Another problem is that Sorkin's staple "wish fulfillment" component of the show falls flat here (lacking any of Wing's resonance), while at the same time straining (or outright exceeding) credulity. There's not enough struggle/challenge/obstacles to yield any sufficiently compelling fulfillment, while at the same time I'm just not feeling the verisimilitude (sorry for the big word) that Night and Wing exhibited so effortlessly.

And finally, I hate to say it, but I find the music score almost thoroughly annoying (even cloying at times), and often tonally wrong - which is confounding, since Walden did such great work scoring Wing and Night. (One wonders if perhaps this show just isn't as inspiring to him as those were.)

Then again, what the hell do I know?

James said...

I agree, robogeek, that the glimpses of Studio 60's Studio 60 are frustrating; I think it's because I want to see the proof of Matt's comedy genius as much as anything. Unfortunately, the only part of the show-within-a-show that has raised a chuckle from me so far was that one guy's Tom Cruise impression. It's not even that I don't buy Matt's credentials, or that it's hurting my suspension of disbelief, it's just that being an amazing comedy writer is a big part of his character, and I genuinely want to see the guy in action.

As a sidenote, it amuses me that Studio 60 is one of those shows that exists in a magical universe where TV writers/producers/network presidents are A-list celebrities.

Scott said...

I agree with a lot of the criticism against Studio 60 but think the last two episodes have done a lot to bring up the quality of the show by focussing on the characters more than the setting. The final scene last night with Matt and Harriet was probably one of the best, short scenes on the show yet. And Danny actually did something this episode, telling the kid to give his show to Jordan.

mitch said...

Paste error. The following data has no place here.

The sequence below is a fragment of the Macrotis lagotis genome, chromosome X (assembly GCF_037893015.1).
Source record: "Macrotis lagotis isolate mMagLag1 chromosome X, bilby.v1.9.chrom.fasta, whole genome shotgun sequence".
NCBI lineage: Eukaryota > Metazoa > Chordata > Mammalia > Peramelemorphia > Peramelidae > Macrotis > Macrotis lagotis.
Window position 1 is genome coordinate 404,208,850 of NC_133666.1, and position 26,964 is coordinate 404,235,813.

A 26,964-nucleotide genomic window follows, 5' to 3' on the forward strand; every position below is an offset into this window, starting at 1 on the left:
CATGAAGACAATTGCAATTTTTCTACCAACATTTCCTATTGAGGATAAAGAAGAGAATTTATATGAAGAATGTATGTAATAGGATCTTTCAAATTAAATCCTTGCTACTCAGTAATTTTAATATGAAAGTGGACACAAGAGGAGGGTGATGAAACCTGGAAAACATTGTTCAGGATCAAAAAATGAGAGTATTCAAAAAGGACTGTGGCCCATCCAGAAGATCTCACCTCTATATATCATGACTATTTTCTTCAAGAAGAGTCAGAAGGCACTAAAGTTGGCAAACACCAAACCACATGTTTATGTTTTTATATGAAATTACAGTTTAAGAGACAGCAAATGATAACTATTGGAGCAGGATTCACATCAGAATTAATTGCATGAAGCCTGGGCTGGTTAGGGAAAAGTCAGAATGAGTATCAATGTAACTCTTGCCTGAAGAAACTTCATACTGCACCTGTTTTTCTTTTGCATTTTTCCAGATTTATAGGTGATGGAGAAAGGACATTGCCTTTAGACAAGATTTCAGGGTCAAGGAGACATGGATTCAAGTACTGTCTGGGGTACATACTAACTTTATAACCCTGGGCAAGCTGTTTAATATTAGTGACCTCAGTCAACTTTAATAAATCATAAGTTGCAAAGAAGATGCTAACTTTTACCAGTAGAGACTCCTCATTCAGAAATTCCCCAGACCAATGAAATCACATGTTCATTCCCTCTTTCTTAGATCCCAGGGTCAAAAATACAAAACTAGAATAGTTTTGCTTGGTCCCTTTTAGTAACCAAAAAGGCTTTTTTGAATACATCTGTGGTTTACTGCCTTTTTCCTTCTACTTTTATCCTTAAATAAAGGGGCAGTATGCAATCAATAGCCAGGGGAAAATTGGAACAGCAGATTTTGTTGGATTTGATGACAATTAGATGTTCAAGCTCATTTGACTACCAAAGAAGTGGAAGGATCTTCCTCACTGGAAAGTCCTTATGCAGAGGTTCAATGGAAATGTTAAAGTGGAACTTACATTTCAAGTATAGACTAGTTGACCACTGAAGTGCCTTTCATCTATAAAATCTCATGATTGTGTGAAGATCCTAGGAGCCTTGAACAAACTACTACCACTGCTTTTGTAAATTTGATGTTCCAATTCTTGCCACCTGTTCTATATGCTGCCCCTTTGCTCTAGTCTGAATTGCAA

Wow. I totally missed that Mary Tyler Moore reference. Did I really watch all of that Nick at Night for nothing?

Still loving Studio 60--Though I agree that the score is a little... generic.

(BTW-I've just this morning submitted a feature to SBC about Ordinary People, which discusses MTM.)

Geoff Klock said...

James: right now that bothers me the most -- I am told Matt is a great writer but what I have seen of his work is not great. Ping is right to complain that here Sorkin is telling and not showing, which is a problem. And the music has been a little obvious.

Marc Caputo said...

I have always loved Sorkin's work, especially Sports Night. One of the types of TV I enjoy is stories about people who are great at what they do. In Sports Night and The West Wing, however, we had background situations which demanded that the characters be the best; in SN, that fed the irony that the channel and show were always in 3rd and in danger of cancellation/ being sold. In TWW, well...they ran the freakin' free world! They damn sure better have been the best there is at what they do (!). But here, the scenario doesn't have the weight to support that. I'm totally enjoying the show - it's my favorite new show, the only new show I look forward to and keep on tape (I'm paranoid about an early cancellation and storing for pre-DVD release.) It's no 24 or Lost yet, and may never be, but it beats the hell out of 90% of what else is out there.